Your estate plan should include a plan to pay for your funeral. Here are some options:

  • Plan and prepay for your funeral at the funeral home. Have the funds deposited in the Michigan Funeral Directors Association Master Escrow Plan. That way you know the money will be there when it is needed.

  • Prepay for the funeral with the money to be used to purchase either an insurance policy or an annuity. Either one would pay a death benefit when the funds are needed.

  • If you have an existing life insurance policy, then, at the time of death, the beneficiary of the life insurance policy can sign an assignment of a portion of the life insurance proceeds needed to pay for the funeral. The funeral home will accept the assignment for payment knowing payment will come in a week or two.

  • Estimate the cost of your funeral and place the funds in a joint account with a family member who will access the funds to pay for the funeral in the future. Since the account is joint, no death certificate will be needed to withdraw funds. Limit the size of the account to just what is needed for the funeral. That limits the risk of having a joint account.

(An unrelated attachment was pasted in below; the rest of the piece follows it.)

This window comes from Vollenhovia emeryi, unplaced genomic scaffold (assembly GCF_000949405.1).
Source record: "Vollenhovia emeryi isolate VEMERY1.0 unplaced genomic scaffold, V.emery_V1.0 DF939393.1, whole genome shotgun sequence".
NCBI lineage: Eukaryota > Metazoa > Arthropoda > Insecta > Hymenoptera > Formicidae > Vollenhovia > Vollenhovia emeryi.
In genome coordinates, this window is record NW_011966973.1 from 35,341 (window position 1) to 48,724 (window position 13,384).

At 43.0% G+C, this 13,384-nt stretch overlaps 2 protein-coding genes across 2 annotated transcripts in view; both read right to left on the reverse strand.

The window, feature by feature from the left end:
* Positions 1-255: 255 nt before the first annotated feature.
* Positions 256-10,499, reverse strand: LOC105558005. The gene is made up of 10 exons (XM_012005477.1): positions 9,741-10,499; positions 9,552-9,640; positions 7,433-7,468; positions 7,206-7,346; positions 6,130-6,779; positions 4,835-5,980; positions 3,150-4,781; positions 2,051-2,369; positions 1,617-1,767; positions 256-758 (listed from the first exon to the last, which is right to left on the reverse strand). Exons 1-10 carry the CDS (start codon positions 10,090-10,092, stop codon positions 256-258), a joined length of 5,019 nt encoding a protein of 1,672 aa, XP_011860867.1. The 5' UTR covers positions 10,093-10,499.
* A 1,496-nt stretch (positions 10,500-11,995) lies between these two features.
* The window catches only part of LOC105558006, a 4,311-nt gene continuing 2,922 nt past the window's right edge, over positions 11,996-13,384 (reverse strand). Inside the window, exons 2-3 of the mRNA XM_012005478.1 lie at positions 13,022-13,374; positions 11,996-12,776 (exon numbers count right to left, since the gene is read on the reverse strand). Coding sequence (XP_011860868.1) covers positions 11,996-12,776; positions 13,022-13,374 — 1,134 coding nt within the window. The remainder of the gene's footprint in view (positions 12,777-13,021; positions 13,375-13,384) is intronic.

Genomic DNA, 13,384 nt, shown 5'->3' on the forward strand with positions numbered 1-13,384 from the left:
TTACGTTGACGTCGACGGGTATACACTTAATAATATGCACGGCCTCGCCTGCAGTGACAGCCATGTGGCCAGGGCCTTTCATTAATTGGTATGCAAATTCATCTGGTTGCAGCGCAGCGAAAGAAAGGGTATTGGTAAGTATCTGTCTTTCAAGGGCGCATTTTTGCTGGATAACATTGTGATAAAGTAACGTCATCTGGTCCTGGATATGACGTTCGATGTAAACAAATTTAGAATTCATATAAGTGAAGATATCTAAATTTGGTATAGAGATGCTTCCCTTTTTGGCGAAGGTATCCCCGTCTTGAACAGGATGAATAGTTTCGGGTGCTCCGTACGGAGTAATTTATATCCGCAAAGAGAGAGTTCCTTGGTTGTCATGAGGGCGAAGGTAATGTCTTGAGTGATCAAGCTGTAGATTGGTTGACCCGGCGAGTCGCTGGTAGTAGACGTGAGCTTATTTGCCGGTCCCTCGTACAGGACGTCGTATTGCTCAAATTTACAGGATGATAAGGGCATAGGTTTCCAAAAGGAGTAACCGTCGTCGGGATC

Seminars are currently scheduled for 2022. I am returning to Northville, Plymouth, Westland and adding Dearborn Heights. Please see our website,, to view our updated list of seminar dates and times.


We are so pleased to help you with your estate planning needs. The best way to receive new clients is through referrals from you. In addition, there are people out there searching for someone to help them. They feel comfortable calling an attorney that has a 5-star rating and details of client experiences. If I may, I will continue to ask all of my clients who have not done so yet, to provide a Google Review for me. Not only will it give me more positive reviews, it may help someone out, that doesn’t have a referral available, find an excellent! It is easy to do and takes very little time. Thank you!! (Please note: It may have you sign into your Google account if you haven’t already)

  • Simply type “Gary Allen attorney” and hopefully my information should pop up (if it doesn’t, call me).

  • On the right of your screen are gold stars and the number of Google reviews I have. Click on the google reviews and it will take you to my reviews.

  • Then in the top right corner it says in blue “Write a review”. Click on that to provide a review.

Please feel free to share this newsletter with your friends and family.

Very truly yours,